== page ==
Kris Van Accshe has just recently completed his fourth collection for Dior Homme, which calls for a situation analysis of where the brand stands. One can’t down play the immense challenges and expectations a designer face when they take on the commanding role in a fashion house. With a martyr for a predecessor like Hedi Slimane, acceptance was Van Acche’s biggest obstacle as by default, everything that would bear his name would be scrutinised while Slimane received cheers and standing ovations by fans adoring his designs, photography, soul and existence.
While hustling under his own name trying to get his line off the ground the last thing Van Assche needed was another chief designer role. Only the most confident and experienced designer would successfully be able to lead two fashion houses. At a relatively young age of 32, Van Assche is quite some years short of Karl Lagerfeld’s majestic 75 years of age that have built a bank of fashion knowledge, enabling him to run his own line as well as cater to board members of Channel.
The high sophistication of his debut collection, Spring summer 2008, promised a new dawn with Dior Homme joining Dior for women on the front line of avant-garde glamour. Inexperience struck Van Assche’s spinal cord as the collections that came after, have been a big pot of insecurity, lack of creativity and Slimane heritage. Swinging between formal and punk rock appearance, it has been highly unclear in what direction Van Assche is trying to steer DH. Most eye piercing has been the sight of him casting the same models of both his own line and DH as well as featuring highly similar clothing like parachute pants for both lines. The inability to distinguish DH from his own line has been the biggest weakness which begs the questions what the CEO’s at Dior are feeling as they most likely can’t be too happy about Van Assche’s cannibalism. Fall/Winter 2009 is the most coherent DH collection in a few years which better mark a turning point as DH as the line on the EKG indicate that death is imminent.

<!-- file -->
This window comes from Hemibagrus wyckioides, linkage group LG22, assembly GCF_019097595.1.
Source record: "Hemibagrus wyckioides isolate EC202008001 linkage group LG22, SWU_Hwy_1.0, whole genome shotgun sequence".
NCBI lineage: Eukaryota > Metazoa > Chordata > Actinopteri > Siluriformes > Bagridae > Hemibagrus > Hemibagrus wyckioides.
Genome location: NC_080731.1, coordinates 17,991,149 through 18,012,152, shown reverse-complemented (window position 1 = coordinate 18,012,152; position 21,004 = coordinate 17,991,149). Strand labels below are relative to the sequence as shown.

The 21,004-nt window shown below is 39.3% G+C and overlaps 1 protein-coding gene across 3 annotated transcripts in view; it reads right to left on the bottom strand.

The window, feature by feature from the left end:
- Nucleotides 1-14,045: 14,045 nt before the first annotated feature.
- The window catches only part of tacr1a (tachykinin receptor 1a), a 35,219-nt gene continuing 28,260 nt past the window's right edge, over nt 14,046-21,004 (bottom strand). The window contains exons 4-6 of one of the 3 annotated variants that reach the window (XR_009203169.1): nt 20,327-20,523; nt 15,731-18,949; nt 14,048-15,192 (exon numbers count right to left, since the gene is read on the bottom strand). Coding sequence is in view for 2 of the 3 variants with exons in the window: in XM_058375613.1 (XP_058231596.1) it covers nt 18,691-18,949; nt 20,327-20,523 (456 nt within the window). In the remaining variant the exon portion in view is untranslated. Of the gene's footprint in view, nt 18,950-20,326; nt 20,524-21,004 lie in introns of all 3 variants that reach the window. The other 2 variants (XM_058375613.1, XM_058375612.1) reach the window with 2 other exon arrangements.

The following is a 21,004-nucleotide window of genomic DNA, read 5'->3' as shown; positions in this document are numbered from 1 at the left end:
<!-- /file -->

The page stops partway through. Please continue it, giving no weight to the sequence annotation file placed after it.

Grade 5.5/10: Better than expected but not 100% convincing.
Gucci FW 2009
If you fancy clothes sold at ASOS, Ben Sherman or Topman then you are who Gucci’s chief designer Frida Giannini is unintentionally targeting. Her inconsistency is laughably painful with only one appealing men’s collection making its way out of her office every two years. A sexist and lazy man who can’t work the stove can probably make past meals most consistent than Giannini’s collections for men. When every she presents her male audience with an appealing collection it’s always the same old nouvéau Russian Tsar inspired designs with models wearing black eye shadow, over flimsy accessories and messy hair.
The usual dish served by her is now days are unimaginative designs that don’t speak the language of Italian high fashion. Uncoordinated colours with high familiar clothes one can find in any off the rack men’s shop. Originality is a big issue as the clothes lack originality when seen in the shops and can very easily be mistaken for clothes made by brand with zero run way presence. There is nothing Gucci about what she designs for men and will probably do a better job solely focusing on women’s wear.
Grade 2.7/10: Overly predictable mainstream designs at overly inflated price.